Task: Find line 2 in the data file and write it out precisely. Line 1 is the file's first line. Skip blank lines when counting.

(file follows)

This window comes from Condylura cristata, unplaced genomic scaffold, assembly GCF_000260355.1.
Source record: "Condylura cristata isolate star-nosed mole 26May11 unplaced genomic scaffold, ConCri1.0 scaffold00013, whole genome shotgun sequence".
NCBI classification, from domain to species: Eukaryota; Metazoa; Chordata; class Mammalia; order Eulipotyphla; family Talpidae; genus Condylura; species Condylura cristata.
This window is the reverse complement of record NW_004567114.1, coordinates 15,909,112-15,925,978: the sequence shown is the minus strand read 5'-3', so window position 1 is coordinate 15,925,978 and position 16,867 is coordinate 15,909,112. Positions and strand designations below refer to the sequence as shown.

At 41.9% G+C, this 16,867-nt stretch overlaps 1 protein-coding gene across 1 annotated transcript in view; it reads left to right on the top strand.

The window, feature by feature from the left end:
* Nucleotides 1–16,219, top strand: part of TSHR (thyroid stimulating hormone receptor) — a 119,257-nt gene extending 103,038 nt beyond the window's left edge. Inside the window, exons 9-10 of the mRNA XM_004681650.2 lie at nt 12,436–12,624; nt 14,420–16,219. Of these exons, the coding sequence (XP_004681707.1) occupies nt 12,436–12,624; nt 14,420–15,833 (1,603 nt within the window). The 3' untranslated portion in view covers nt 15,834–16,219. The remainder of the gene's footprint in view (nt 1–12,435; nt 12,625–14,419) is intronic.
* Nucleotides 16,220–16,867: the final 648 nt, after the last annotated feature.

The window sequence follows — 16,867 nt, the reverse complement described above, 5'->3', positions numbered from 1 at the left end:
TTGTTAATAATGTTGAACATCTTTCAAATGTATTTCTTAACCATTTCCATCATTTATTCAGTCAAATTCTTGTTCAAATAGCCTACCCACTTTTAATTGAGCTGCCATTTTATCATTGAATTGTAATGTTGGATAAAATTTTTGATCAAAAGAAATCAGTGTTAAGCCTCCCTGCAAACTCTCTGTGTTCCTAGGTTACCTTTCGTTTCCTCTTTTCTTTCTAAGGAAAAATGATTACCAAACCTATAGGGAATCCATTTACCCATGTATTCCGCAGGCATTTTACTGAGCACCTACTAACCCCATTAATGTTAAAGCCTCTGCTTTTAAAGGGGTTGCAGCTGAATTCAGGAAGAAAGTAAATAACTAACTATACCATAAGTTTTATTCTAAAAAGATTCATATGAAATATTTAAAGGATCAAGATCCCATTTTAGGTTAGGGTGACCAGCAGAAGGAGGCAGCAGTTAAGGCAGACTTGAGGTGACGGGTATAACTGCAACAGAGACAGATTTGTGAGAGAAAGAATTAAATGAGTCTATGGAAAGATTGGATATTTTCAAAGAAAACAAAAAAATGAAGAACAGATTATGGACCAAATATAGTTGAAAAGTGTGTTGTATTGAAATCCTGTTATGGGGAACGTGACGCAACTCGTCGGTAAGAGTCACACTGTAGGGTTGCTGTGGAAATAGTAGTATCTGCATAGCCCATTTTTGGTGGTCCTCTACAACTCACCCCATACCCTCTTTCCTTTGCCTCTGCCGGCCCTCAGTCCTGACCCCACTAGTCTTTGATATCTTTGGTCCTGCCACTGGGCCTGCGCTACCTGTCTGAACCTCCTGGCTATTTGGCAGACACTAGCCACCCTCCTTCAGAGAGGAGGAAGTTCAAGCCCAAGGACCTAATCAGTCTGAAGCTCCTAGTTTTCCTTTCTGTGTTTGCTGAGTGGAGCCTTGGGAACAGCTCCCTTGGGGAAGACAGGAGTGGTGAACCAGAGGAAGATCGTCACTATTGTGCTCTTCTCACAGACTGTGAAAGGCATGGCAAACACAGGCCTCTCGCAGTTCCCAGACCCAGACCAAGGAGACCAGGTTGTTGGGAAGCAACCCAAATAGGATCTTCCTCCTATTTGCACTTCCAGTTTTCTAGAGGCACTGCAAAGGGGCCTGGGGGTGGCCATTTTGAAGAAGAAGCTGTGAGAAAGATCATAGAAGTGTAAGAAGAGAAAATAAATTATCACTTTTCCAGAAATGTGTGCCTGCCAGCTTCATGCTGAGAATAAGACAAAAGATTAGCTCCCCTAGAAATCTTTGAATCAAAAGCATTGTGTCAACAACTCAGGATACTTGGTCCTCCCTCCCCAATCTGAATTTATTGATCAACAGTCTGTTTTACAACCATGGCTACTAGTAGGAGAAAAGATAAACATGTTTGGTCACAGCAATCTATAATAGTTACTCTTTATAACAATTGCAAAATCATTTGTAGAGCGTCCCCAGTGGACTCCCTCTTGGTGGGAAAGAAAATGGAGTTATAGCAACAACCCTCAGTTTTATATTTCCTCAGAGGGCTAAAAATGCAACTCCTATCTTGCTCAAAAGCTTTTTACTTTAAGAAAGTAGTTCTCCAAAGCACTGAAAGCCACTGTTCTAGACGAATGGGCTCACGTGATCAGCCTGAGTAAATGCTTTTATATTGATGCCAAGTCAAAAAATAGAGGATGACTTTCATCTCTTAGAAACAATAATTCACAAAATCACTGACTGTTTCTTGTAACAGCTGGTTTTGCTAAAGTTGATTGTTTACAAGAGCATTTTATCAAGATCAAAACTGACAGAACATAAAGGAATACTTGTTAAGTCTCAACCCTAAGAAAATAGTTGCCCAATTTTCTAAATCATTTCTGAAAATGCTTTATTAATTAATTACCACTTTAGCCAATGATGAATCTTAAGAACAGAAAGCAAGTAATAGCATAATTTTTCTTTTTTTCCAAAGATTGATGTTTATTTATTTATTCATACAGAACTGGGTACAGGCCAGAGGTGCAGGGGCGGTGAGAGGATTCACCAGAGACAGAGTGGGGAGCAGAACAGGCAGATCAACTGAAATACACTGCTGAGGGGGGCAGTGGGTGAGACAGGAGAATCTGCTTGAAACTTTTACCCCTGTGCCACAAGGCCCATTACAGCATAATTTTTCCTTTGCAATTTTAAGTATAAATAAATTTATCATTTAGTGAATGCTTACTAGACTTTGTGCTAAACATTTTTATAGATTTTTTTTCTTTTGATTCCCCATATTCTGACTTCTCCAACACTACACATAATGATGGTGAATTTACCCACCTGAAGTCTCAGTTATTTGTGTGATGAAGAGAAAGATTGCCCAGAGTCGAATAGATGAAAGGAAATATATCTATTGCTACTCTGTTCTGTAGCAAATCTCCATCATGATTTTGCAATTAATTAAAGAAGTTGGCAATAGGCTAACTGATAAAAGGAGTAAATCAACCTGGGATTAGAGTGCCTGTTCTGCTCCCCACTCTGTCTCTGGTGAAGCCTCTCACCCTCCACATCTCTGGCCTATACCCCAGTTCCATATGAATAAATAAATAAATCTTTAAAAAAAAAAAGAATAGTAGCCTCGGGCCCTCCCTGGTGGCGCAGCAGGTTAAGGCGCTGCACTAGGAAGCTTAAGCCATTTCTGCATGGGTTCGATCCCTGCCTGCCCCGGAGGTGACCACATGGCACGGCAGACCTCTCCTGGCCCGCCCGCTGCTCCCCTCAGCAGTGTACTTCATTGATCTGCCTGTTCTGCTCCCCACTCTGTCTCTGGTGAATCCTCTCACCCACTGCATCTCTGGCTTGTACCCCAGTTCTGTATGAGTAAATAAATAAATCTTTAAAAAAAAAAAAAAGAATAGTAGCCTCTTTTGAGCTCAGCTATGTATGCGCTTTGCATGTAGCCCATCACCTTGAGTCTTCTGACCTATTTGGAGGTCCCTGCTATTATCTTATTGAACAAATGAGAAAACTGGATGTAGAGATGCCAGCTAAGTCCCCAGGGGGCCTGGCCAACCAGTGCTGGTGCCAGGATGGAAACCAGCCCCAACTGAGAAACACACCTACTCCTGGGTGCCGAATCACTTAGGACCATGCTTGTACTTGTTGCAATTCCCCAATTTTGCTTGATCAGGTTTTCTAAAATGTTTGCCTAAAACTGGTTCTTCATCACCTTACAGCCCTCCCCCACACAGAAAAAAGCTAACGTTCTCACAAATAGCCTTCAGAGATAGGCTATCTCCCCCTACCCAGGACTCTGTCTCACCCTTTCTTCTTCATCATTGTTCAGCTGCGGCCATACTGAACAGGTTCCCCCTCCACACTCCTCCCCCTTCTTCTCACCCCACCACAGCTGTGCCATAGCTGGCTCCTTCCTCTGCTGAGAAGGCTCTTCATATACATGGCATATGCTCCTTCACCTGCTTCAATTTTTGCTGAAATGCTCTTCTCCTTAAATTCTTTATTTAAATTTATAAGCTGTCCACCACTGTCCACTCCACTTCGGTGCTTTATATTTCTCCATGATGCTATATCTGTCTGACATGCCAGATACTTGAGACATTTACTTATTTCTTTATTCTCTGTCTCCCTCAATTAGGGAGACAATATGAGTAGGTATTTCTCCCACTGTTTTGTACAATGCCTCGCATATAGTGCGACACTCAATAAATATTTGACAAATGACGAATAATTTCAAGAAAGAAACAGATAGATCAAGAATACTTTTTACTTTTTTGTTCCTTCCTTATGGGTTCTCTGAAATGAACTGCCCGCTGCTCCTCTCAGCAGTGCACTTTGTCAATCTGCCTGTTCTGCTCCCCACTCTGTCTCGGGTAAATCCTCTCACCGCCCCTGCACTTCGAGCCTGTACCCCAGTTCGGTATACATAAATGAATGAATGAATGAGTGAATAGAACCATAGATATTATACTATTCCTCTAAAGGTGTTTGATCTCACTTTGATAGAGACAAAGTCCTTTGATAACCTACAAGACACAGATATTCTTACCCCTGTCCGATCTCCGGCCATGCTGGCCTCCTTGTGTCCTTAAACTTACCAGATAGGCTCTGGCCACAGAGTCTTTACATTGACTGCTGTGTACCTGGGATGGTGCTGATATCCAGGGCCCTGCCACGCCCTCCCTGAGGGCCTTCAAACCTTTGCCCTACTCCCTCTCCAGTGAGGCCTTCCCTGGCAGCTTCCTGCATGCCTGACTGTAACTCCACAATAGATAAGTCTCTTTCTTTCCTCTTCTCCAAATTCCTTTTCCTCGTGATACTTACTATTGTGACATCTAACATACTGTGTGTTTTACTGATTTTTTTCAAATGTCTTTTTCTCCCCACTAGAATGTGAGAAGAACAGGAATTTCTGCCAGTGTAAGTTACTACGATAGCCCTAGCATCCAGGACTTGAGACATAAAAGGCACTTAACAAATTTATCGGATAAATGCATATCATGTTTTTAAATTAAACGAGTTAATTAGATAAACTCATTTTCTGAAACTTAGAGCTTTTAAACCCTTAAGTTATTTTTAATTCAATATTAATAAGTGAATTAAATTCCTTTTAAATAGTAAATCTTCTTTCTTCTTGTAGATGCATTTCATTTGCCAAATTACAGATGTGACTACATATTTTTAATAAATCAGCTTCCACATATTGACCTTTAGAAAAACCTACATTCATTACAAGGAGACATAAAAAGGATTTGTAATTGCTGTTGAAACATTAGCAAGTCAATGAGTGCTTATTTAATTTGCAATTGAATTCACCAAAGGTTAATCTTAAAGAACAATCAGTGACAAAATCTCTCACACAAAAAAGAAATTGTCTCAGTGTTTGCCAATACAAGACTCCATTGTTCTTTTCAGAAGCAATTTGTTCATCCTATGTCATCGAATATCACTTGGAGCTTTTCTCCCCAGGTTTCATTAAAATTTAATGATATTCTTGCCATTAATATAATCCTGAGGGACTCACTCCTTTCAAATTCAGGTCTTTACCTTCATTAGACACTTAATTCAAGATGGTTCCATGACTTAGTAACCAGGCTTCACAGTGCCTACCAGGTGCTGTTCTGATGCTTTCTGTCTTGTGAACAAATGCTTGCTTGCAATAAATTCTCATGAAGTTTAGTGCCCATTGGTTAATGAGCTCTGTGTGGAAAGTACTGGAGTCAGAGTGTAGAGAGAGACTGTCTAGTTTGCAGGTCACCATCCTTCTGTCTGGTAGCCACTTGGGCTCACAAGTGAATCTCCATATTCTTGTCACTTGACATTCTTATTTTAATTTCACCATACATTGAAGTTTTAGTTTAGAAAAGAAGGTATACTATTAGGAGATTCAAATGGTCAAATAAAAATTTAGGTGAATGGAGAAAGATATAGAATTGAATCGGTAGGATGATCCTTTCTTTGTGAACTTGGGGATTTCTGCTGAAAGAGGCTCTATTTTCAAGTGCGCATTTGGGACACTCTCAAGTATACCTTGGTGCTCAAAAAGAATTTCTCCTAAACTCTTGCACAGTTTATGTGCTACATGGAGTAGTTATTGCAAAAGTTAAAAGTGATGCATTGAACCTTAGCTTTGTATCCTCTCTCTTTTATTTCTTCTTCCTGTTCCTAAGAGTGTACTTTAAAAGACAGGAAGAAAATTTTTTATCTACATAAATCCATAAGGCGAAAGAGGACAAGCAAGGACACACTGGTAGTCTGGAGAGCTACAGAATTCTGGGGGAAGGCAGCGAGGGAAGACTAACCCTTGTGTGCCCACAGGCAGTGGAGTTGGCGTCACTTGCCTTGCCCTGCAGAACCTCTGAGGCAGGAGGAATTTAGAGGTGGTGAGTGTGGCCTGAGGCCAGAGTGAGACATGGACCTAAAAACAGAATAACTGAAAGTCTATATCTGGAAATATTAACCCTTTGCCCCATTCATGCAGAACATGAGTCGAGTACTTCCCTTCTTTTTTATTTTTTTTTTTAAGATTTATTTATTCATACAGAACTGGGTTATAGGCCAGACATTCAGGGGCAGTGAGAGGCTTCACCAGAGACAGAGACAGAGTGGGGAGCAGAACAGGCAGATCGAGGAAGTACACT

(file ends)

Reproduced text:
Source record: "Condylura cristata isolate star-nosed mole 26May11 unplaced genomic scaffold, ConCri1.0 scaffold00013, whole genome shotgun sequence".